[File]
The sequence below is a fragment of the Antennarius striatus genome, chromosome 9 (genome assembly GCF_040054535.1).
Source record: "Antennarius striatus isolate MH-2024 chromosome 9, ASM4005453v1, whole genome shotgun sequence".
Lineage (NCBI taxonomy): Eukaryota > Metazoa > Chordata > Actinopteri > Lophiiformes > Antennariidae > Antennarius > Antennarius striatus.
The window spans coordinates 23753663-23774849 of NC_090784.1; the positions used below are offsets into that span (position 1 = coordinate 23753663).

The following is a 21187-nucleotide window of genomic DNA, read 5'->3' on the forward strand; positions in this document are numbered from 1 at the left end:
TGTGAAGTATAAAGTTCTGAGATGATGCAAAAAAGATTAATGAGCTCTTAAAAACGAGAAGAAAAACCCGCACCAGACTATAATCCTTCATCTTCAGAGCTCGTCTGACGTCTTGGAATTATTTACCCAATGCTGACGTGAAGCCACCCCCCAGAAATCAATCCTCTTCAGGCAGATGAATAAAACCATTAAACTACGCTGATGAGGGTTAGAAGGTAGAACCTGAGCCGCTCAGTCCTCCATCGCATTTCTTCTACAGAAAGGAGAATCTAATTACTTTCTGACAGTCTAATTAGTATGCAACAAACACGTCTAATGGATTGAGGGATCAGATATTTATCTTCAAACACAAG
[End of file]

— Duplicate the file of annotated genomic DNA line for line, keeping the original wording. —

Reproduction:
The sequence below is a fragment of the Antennarius striatus genome, chromosome 9 (genome assembly GCF_040054535.1).
Source record: "Antennarius striatus isolate MH-2024 chromosome 9, ASM4005453v1, whole genome shotgun sequence".
Lineage (NCBI taxonomy): Eukaryota > Metazoa > Chordata > Actinopteri > Lophiiformes > Antennariidae > Antennarius > Antennarius striatus.
The window spans coordinates 23753663-23774849 of NC_090784.1; the positions used below are offsets into that span (position 1 = coordinate 23753663).

The following is a 21187-nucleotide window of genomic DNA, read 5'->3' on the forward strand; positions in this document are numbered from 1 at the left end:
TGTGAAGTATAAAGTTCTGAGATGATGCAAAAAAGATTAATGAGCTCTTAAAAACGAGAAGAAAAACCCGCACCAGACTATAATCCTTCATCTTCAGAGCTCGTCTGACGTCTTGGAATTATTTACCCAATGCTGACGTGAAGCCACCCCCCAGAAATCAATCCTCTTCAGGCAGATGAATAAAACCATTAAACTACGCTGATGAGGGTTAGAAGGTAGAACCTGAGCCGCTCAGTCCTCCATCGCATTTCTTCTACAGAAAGGAGAATCTAATTACTTTCTGACAGTCTAATTAGTATGCAACAAACACGTCTAATGGATTGAGGGATCAGATATTTATCTTCAAACACAAG